“Some of the first clarity of messages could have been done better,” he says.
“There’s a tendency when you’re in the thick of things, getting into the weeds, and you don’t really have the big picture.”
ACT Chief Health Officer Caryn Coleman adds: “You never think something this big will happen in your lifetime.
“(I would) ask people to remember when you look at some of the decisions and things that we’ve done that context is really important.”
In the end, Melbourne will be subject to six lockdowns over 260-plus days, giving the Victorian capital the dubious honor of being named the world’s most locked-down city.
New South Wales had the second-most adjustment days of any Australian jurisdiction, at about 150. Tasmania spent about 50 days in adjustment, as did South Australia, according to data tracker CovidBaseAU.
Professor Kelly says he believed in the resilience of Australians and the unsung heroes of the health system, but he admits the crisis has become overwhelming at times due to the constant demand for advice and information.
“There has been constant scrutiny of what has become the first global pandemic since social media became a constant presence in our lives,” he says.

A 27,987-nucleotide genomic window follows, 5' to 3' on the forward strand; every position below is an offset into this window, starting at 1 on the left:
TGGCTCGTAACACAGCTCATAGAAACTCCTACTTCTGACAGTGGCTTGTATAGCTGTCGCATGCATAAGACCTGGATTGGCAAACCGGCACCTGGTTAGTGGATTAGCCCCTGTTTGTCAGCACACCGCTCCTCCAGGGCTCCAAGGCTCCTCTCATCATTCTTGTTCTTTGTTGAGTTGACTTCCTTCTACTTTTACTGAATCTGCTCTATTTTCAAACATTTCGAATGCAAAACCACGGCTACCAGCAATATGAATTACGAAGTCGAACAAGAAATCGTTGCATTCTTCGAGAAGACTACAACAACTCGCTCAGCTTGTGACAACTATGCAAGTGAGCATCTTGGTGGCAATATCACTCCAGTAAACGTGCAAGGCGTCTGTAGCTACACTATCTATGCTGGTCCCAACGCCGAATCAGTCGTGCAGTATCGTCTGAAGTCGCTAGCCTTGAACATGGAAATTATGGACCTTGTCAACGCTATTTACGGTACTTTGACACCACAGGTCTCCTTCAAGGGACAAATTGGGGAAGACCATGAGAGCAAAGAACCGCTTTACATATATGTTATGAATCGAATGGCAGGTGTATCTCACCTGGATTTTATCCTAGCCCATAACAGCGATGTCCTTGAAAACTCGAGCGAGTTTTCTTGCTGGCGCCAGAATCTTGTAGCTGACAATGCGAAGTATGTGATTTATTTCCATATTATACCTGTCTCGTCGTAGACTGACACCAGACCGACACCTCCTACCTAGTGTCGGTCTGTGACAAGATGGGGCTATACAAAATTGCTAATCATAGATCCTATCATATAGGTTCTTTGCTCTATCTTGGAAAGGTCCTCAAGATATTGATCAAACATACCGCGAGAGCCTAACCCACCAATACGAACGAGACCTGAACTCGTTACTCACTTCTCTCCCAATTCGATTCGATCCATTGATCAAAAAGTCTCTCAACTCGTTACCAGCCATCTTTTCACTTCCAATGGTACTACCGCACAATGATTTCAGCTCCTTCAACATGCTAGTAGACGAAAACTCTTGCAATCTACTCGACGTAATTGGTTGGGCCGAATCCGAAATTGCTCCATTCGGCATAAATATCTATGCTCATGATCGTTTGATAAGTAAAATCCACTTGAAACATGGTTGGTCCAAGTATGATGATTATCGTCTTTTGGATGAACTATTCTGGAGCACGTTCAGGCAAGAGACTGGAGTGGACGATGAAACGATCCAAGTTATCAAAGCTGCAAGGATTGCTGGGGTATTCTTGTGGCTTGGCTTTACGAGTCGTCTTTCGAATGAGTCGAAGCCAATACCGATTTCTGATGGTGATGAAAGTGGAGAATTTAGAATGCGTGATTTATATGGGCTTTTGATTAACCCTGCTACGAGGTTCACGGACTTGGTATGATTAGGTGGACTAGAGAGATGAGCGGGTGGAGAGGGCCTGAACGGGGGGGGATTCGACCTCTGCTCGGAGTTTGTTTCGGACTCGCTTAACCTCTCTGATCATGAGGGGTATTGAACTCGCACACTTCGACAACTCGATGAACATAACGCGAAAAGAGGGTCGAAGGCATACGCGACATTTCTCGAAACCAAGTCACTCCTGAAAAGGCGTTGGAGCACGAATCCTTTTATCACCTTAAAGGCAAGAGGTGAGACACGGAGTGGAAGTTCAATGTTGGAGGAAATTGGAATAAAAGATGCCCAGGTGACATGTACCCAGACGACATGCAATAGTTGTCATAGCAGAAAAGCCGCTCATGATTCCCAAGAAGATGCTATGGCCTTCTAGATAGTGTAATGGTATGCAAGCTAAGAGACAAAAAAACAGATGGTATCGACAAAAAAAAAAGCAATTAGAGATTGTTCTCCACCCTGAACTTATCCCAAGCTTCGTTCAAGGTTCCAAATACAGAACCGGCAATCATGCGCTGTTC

Queensland’s Chief Medical Officer of Health John Gerrard says there was never any guarantee a safe and effective vaccine would be developed and Australia could easily lose control of the virus if the Omicron variant emerged in 2021.
“Then the unvaccinated population of Australia would feel the full impact of the pandemic,” says Dr Gerrard.
“It would be a disaster.”
The UK and US began mass vaccination programs in December 2020, while Australia’s infamous initial rollout began in mid-February.
Australia reached 100 COVID-related deaths in May 2020, surpassed 1,000 deaths more than 15 months later in August 2021, and reached 10,000 deaths this July.
More than 10 million cases of the coronavirus have been recorded in the nearly 1,000 days since the first in the country.
Despite the thousands of deaths reported in Australia, Professor Cheng says the total death toll from COVID-19 would be more than 80,000 if the virus was allowed to get out of control, as it has in the UK and US .
“The first thing we’ve always taught is what we call the social determinants of health. So poor people don’t get well with any disease … and it’s no different with COVID,” he says.
“Professionally, I’ve learned that there are things we can do to solve this problem.”
Many health officials are cautiously optimistic that the country can handle future waves and variants of COVID-19, and is now better prepared to deal with pandemics.
Professor Kelly says it is vital that authorities continue to monitor new diseases and strengthen surveillance systems.
“The price of survival is eternal vigilance,” he says.
NATIONAL DATA on COVID-19
- Affairs: 10.3 million
- Flying results: More than 15,400
- vaccinations: 63.7 million
*All data based on latest figures available as of Friday, October 14